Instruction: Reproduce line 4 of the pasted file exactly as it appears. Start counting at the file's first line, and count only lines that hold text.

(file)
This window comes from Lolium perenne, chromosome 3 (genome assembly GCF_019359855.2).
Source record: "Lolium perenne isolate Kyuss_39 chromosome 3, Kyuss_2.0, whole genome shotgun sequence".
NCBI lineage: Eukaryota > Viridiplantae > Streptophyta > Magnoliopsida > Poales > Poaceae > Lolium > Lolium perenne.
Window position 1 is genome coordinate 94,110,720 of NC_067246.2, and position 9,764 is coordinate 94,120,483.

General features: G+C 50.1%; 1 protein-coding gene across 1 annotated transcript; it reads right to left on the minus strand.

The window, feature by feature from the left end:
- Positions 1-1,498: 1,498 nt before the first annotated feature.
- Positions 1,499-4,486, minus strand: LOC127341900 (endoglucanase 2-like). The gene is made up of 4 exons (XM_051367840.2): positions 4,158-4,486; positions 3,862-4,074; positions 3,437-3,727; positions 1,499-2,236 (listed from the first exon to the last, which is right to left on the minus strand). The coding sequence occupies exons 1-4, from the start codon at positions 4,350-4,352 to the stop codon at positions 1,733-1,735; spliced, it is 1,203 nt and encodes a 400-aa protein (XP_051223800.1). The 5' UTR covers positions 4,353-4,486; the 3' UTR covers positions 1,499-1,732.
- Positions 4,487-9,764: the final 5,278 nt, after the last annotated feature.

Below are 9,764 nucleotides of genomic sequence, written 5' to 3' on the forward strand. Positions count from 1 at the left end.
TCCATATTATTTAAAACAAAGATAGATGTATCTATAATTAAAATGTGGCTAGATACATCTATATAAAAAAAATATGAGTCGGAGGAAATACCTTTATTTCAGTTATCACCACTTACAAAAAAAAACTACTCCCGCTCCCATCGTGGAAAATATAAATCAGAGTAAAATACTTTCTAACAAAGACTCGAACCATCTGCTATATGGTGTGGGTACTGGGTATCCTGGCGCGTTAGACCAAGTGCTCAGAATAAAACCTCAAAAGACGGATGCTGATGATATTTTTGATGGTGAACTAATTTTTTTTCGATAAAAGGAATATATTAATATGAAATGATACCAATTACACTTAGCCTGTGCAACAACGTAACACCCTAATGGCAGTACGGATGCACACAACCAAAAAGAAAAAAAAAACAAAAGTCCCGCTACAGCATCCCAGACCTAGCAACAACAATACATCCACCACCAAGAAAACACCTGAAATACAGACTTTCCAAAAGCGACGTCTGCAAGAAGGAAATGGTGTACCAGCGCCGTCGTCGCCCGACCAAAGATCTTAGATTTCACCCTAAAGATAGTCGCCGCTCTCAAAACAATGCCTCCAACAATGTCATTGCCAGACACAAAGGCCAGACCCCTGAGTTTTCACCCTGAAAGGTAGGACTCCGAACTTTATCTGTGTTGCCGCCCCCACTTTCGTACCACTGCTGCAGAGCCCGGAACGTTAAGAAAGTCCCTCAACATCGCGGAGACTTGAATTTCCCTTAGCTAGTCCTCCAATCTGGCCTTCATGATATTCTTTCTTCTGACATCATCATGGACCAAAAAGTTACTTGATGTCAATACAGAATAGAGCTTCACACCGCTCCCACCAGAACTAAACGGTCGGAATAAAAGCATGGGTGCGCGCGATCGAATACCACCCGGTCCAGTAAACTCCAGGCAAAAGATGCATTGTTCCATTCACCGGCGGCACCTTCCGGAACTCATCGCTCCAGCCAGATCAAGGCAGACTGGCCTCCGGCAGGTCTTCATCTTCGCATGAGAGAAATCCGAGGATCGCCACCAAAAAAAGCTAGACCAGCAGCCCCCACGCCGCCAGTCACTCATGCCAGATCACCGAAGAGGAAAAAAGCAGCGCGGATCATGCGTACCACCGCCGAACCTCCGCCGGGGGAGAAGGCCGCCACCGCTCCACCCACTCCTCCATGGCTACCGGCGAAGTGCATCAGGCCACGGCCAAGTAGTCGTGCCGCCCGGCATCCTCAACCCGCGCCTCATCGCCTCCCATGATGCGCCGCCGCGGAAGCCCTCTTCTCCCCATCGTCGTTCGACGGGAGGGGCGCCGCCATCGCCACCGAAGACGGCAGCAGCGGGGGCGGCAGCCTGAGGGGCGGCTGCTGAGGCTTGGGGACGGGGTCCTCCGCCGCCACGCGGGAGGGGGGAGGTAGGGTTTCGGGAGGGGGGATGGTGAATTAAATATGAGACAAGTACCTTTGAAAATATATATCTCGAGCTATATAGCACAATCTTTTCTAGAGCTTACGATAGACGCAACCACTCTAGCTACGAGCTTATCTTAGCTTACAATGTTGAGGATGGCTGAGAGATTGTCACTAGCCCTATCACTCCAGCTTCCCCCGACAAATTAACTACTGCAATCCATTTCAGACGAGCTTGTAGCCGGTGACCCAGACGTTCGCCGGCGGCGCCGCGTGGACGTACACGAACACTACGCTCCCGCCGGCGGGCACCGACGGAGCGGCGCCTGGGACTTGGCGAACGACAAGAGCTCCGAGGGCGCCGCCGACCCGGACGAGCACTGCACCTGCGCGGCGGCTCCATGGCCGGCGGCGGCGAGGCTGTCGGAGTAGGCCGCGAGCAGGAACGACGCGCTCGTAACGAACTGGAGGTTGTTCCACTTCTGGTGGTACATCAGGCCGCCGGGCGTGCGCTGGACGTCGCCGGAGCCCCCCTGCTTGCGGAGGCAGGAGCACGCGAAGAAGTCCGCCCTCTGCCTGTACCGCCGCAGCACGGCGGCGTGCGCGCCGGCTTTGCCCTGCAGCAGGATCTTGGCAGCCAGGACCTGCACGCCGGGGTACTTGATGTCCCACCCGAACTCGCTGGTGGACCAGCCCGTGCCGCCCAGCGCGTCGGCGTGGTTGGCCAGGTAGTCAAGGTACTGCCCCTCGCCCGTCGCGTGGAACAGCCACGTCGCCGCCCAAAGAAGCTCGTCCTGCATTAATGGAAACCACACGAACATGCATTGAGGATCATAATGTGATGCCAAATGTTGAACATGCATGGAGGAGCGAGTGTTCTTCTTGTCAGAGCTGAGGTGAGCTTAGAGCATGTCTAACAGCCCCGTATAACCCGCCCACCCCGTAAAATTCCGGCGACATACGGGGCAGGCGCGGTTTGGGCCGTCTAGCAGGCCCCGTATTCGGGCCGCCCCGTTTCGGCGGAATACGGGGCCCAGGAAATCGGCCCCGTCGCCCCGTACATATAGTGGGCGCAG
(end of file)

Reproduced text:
Window position 1 is genome coordinate 94,110,720 of NC_067246.2, and position 9,764 is coordinate 94,120,483.